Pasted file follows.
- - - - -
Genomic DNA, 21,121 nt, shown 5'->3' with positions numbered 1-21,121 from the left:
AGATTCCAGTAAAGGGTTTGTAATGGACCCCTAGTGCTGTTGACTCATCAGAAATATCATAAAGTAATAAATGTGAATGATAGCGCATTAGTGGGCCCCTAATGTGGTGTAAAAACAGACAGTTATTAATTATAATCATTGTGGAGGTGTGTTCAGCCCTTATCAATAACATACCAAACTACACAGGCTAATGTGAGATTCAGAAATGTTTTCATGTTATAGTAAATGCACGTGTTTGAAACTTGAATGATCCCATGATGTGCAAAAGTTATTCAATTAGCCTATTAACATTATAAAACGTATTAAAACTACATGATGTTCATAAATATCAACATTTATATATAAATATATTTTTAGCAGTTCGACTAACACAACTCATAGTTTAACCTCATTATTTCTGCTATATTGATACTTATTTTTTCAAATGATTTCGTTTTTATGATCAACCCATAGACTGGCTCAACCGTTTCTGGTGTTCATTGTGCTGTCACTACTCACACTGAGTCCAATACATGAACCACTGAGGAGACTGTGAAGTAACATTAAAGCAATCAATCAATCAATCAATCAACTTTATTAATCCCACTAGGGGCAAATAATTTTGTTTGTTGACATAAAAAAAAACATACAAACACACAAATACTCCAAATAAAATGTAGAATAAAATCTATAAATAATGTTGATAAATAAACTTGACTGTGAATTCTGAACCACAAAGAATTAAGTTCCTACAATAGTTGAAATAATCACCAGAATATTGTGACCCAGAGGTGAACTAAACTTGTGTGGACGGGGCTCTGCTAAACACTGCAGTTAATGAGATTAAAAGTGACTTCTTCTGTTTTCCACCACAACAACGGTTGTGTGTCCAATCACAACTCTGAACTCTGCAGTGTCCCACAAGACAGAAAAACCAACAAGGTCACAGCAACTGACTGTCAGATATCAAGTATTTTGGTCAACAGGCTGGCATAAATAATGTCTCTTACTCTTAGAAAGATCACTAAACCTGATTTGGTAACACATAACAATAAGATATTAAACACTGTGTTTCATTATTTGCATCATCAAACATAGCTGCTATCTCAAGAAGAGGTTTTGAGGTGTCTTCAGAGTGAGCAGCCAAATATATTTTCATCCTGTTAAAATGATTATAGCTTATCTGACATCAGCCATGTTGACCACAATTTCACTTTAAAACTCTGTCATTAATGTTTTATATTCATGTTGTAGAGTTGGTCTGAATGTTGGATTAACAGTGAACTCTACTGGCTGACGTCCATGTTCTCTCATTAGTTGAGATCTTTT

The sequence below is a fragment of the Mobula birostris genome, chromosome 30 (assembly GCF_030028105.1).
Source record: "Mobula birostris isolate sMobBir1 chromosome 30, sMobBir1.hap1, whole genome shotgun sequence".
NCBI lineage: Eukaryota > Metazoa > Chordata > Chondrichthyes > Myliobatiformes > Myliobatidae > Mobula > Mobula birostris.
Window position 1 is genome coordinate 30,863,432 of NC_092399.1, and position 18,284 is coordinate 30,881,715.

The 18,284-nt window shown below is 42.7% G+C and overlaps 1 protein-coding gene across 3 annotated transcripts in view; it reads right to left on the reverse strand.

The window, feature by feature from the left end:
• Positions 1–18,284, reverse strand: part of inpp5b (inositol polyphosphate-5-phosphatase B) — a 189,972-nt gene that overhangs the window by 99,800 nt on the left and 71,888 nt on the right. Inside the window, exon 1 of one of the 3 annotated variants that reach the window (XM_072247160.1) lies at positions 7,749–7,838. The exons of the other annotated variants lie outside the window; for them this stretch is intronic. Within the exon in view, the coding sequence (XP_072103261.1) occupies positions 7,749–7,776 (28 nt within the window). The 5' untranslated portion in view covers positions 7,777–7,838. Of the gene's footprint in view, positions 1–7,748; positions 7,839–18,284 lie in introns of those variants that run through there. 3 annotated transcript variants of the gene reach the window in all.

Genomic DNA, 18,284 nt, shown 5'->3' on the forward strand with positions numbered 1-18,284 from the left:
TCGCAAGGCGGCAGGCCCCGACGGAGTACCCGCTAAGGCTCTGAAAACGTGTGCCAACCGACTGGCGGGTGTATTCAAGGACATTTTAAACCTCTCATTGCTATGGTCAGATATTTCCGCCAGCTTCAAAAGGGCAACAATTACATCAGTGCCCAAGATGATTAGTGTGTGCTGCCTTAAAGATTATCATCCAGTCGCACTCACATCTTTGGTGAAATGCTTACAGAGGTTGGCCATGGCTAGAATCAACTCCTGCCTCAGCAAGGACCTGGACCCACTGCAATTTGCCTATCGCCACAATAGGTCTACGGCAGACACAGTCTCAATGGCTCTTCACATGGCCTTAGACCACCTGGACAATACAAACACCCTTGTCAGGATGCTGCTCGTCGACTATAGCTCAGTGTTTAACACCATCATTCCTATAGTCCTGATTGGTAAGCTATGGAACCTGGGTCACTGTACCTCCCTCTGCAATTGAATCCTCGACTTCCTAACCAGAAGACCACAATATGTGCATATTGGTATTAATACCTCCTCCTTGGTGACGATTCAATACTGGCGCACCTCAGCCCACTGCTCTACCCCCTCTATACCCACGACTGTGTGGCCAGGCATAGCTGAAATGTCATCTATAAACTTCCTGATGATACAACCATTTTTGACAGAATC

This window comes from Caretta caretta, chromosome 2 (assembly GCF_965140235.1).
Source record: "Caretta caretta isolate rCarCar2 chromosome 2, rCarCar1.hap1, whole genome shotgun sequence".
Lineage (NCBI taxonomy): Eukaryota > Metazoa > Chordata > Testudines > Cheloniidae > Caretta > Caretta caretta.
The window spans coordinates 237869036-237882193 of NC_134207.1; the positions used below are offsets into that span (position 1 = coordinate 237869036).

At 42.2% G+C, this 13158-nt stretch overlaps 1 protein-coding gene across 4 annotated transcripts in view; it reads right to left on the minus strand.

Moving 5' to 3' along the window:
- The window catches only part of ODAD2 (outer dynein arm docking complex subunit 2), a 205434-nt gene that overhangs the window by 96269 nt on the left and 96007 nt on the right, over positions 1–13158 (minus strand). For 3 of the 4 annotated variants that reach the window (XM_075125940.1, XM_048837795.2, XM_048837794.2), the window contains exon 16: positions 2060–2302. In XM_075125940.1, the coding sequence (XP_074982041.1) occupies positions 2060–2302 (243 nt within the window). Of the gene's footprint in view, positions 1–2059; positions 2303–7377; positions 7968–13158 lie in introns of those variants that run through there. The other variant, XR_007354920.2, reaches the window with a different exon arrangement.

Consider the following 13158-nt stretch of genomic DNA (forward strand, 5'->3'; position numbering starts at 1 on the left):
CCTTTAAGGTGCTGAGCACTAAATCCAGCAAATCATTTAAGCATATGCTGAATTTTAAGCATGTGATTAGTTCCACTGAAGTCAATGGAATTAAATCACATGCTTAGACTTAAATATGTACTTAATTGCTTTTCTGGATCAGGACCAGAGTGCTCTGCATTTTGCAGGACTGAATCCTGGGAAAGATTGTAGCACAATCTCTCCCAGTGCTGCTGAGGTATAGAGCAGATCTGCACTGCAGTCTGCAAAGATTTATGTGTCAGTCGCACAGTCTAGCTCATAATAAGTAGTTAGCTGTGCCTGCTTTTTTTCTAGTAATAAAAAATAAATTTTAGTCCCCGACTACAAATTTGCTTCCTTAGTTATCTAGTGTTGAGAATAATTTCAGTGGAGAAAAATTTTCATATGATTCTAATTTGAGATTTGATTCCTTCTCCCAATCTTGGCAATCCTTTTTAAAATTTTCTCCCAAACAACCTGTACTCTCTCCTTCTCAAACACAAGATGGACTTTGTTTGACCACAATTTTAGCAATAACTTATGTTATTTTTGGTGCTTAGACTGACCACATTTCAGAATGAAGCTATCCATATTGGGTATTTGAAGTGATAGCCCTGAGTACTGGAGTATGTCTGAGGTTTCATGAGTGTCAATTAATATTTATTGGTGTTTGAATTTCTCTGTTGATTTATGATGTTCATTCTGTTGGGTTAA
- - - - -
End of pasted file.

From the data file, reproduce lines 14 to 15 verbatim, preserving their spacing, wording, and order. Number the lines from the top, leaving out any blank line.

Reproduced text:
Lineage (NCBI taxonomy): Eukaryota > Metazoa > Chordata > Testudines > Cheloniidae > Caretta > Caretta caretta.
The window spans coordinates 237869036-237882193 of NC_134207.1; the positions used below are offsets into that span (position 1 = coordinate 237869036).